Here is an example of an ornate gold frame: Leslie Hossack, Vilhelm Hammershøi, Intérieur. Strandgade 30 (1901). Collection of Städel Museum. This framing strategy compliments the art historical period of the original image and amplifies the nostalgic quality.
Although it may seem transparent, your choice of glass makes a crucial difference in the overall appearance of the artwork and its longevity. There are 3 main areas to consider when picking glass: clarity, conservation quality, and weight. I recommend never compromising on the conservation quality of the glass when you are spending the time to frame original artwork.
If you decide to use non-conservation, ordinary glass, the artwork is going to fade, deteriorate, and the glass will probably have quite a bit of glare. Museum glass on the other hand, although expensive, is unparalleled when it comes to showcasing the artwork’s best attributes. It has minimal-to-no glare, protects the artwork from a wide range of UV rays, and makes dark and/or detailed areas in the artworks more visible. If the artwork is large scale or very heavy, plexiglass may be a better choice for you. Good quality plexiglass is more expensive than glass, but its light weight means your large artwork will be more structurally sound long term and will be easier to mount on a wall. Plexiglass is a wonderful alternative so long as it is still conservation quality!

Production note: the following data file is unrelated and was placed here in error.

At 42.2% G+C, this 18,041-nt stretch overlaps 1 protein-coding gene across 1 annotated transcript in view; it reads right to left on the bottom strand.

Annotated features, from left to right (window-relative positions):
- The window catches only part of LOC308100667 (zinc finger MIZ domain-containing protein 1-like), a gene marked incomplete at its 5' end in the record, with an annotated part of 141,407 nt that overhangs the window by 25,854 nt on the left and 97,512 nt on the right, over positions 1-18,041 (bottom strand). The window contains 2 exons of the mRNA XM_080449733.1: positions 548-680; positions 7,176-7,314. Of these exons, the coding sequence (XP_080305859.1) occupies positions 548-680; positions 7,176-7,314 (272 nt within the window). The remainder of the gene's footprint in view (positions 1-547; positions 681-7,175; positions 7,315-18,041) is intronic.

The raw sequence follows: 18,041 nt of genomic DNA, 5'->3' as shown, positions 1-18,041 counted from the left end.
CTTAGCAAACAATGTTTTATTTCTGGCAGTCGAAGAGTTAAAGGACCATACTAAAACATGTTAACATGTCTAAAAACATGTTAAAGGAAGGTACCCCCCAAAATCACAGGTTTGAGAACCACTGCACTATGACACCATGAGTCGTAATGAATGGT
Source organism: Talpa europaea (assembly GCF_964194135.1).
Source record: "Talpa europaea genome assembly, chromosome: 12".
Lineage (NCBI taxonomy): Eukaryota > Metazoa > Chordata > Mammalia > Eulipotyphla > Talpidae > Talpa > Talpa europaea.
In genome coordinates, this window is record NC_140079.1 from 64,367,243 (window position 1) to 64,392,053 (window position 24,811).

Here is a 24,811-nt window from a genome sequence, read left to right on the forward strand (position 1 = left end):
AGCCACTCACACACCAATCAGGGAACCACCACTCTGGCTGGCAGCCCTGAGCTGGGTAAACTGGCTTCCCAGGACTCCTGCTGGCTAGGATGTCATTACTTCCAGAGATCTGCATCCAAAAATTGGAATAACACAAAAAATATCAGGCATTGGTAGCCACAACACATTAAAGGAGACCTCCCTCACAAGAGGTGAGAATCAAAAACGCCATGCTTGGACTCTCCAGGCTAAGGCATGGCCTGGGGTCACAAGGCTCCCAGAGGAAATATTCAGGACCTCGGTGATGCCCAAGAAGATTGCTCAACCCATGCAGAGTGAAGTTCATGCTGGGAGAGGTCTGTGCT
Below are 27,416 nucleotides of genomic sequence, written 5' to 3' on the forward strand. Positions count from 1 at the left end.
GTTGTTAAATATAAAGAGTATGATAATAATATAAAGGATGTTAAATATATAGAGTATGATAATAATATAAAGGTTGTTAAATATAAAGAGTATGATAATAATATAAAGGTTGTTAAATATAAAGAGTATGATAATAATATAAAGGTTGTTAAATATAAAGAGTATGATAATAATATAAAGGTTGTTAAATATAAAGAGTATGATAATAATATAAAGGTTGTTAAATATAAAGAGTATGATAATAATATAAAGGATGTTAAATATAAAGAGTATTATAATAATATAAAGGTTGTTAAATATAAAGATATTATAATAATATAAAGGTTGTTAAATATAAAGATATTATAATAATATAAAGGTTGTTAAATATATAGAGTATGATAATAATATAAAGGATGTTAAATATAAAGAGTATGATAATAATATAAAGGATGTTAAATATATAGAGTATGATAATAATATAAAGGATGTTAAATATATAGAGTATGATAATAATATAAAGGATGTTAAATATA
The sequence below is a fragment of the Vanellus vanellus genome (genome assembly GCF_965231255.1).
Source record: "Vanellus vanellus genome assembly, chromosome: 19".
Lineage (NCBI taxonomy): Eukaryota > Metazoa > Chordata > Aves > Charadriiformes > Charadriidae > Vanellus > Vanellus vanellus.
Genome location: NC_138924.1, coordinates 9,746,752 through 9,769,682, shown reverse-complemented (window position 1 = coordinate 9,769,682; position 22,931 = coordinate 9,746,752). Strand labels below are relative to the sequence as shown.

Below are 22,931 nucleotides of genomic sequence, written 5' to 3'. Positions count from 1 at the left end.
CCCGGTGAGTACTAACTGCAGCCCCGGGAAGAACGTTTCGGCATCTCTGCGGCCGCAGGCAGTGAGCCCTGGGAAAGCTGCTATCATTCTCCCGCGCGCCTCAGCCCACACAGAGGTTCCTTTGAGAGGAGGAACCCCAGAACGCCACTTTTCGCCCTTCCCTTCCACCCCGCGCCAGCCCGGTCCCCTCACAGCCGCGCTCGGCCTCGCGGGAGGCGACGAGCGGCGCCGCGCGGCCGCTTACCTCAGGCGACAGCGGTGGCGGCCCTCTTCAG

Ask the Experts
At Studio Sixty Six, we love helping our clients select framing for their artworks. For us, framing is one of the most personable parts of our job! Framing is where we really get to know your aesthetic and style. Here are some examples of Guilllermo Trejo monoprints we framed on behalf of a client. We picked three different moulding and matting options for the client to pick between.
For the first option, we chose a simple white moulding with a bright white mat. When this combination is hung on a light coloured wall, all of white tints visually blend together to let the artwork really pop! For the second option, we selected a muted maple wood moudling to ground the artwork. The soft wood tones give a more earthy, warm vibe, rather than the stark white on white.
It is incredibly satisfying to see a piece of artwork you love accentuated by good presentation! I hope these tips help introduce you to the wide, fun world of custom framing. If you have questions, need advice, or would like a consultation I am happy to help! Reach me at firstname.lastname@example.org.
And for the final option, we picked a geometric black frame with a matching black mat. This pairing gives the work a modern, edgy feel. Which option would you choose? The client selected option three, to fit his home’s modern, sleek aesthetic.